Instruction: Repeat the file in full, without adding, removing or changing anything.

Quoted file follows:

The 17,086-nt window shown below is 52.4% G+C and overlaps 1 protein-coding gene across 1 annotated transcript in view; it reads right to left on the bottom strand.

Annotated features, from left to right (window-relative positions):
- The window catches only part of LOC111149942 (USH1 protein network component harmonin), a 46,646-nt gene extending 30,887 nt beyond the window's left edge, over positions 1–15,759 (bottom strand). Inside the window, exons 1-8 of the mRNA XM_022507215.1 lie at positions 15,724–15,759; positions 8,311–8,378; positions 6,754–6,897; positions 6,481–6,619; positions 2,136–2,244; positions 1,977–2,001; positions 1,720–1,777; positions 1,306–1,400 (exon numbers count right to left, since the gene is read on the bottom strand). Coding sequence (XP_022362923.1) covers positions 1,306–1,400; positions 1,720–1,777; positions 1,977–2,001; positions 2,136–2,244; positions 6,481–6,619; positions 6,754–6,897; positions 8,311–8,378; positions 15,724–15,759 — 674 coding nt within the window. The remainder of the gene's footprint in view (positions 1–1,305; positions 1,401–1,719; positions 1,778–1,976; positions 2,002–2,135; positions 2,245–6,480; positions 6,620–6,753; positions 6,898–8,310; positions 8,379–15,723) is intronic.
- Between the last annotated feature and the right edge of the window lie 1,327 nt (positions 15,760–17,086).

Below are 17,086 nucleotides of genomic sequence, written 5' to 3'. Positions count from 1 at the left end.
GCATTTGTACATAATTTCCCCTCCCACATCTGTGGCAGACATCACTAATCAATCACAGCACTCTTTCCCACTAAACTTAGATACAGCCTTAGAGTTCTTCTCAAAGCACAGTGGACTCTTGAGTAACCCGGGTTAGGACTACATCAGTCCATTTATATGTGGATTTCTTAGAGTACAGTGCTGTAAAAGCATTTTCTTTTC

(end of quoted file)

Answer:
The 17,086-nt window shown below is 52.4% G+C and overlaps 1 protein-coding gene across 1 annotated transcript in view; it reads right to left on the bottom strand.

Annotated features, from left to right (window-relative positions):
- The window catches only part of LOC111149942 (USH1 protein network component harmonin), a 46,646-nt gene extending 30,887 nt beyond the window's left edge, over positions 1–15,759 (bottom strand). Inside the window, exons 1-8 of the mRNA XM_022507215.1 lie at positions 15,724–15,759; positions 8,311–8,378; positions 6,754–6,897; positions 6,481–6,619; positions 2,136–2,244; positions 1,977–2,001; positions 1,720–1,777; positions 1,306–1,400 (exon numbers count right to left, since the gene is read on the bottom strand). Coding sequence (XP_022362923.1) covers positions 1,306–1,400; positions 1,720–1,777; positions 1,977–2,001; positions 2,136–2,244; positions 6,481–6,619; positions 6,754–6,897; positions 8,311–8,378; positions 15,724–15,759 — 674 coding nt within the window. The remainder of the gene's footprint in view (positions 1–1,305; positions 1,401–1,719; positions 1,778–1,976; positions 2,002–2,135; positions 2,245–6,480; positions 6,620–6,753; positions 6,898–8,310; positions 8,379–15,723) is intronic.
- Between the last annotated feature and the right edge of the window lie 1,327 nt (positions 15,760–17,086).

Below are 17,086 nucleotides of genomic sequence, written 5' to 3'. Positions count from 1 at the left end.
GCATTTGTACATAATTTCCCCTCCCACATCTGTGGCAGACATCACTAATCAATCACAGCACTCTTTCCCACTAAACTTAGATACAGCCTTAGAGTTCTTCTCAAAGCACAGTGGACTCTTGAGTAACCCGGGTTAGGACTACATCAGTCCATTTATATGTGGATTTCTTAGAGTACAGTGCTGTAAAAGCATTTTCTTTTC